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09 September 2019
Many corporates and start-ups that enlist third-party graphic designers to create logos or corporate identities during a rebrand are unaware of the legal implications of contracting third parties and thus often find themselves in costly and time-consuming litigation.
This is because, under South African law, a third-party graphic designer commissioned to design a corporate's logo will own the copyright in said work.
It is often assumed that by paying a third-party graphic designer for such services, the completed work will become the commissioner's property. This misconception is at the heart of the issue: despite the fact that the ideas for the logo may have originated with the commissioner and money had exchanged hands, the copyright in the logo remains with the third-party contractor.
To avoid this situation, a logo must be assigned from a third-party graphic designer to the corporation or start-up when they commission the third party to assist with the design. This assignment must be in writing and should also make provision for the transfer of the moral rights in the copyrighted work.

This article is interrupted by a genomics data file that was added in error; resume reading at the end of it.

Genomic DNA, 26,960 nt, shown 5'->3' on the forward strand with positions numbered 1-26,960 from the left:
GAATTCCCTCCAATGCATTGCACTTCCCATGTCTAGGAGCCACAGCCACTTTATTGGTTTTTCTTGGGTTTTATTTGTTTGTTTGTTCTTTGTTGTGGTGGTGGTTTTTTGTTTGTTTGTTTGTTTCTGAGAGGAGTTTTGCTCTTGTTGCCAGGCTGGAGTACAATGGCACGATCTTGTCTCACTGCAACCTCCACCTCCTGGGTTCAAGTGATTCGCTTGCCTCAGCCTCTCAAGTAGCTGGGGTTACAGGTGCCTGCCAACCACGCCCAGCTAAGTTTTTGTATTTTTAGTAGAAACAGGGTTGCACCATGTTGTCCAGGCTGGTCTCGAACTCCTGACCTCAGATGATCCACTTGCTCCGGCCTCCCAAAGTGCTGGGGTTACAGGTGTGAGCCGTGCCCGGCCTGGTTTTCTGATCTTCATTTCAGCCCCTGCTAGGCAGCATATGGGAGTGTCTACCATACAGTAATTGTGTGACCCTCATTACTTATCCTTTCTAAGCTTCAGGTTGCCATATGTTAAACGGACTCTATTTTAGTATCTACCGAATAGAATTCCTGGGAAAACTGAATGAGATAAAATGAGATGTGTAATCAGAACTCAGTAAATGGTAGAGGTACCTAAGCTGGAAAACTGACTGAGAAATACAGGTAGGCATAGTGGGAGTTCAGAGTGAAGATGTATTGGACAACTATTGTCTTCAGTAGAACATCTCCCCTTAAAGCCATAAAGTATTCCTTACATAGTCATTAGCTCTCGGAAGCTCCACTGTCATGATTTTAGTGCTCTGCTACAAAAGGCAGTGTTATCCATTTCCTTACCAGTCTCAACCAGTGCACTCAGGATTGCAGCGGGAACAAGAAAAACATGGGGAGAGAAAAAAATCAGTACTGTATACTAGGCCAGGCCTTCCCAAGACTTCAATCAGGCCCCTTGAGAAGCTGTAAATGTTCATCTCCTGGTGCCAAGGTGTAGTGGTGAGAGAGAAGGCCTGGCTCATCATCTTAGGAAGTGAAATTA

The South African courts held that where the copyright in a logo has not been transferred, the following consequences may arise and possibly invalidate later trademark applications and registrations:
This scenario is widely referred to as the 'copyright conundrum' because the law in this regard is deemed to be largely illogical and impractical in the commercial sphere, where corporates regularly commission third parties to design their companies' corporate identity, including logos, unaware of the fact that they must assign the copyright vested therein. One way of overcoming this is to sign a deed of assignment at the start of the interactions with graphic designers, which states that all works that the graphic designer creates are assigned to the entity that instructed them (ie, the corporation or start-up).
A new Copyright Bill has been passed and is with the president for signature. If signed, the position described above will be reversed and copyright will automatically be vested with the commissioner of the work.
For further information on this topic please contact Jade Courtney at KISCH IP by telephone by telephone (+27 11 324 3000) or email (email@example.com). The KISCH IP website can be accessed at www.kisch-ip.com.
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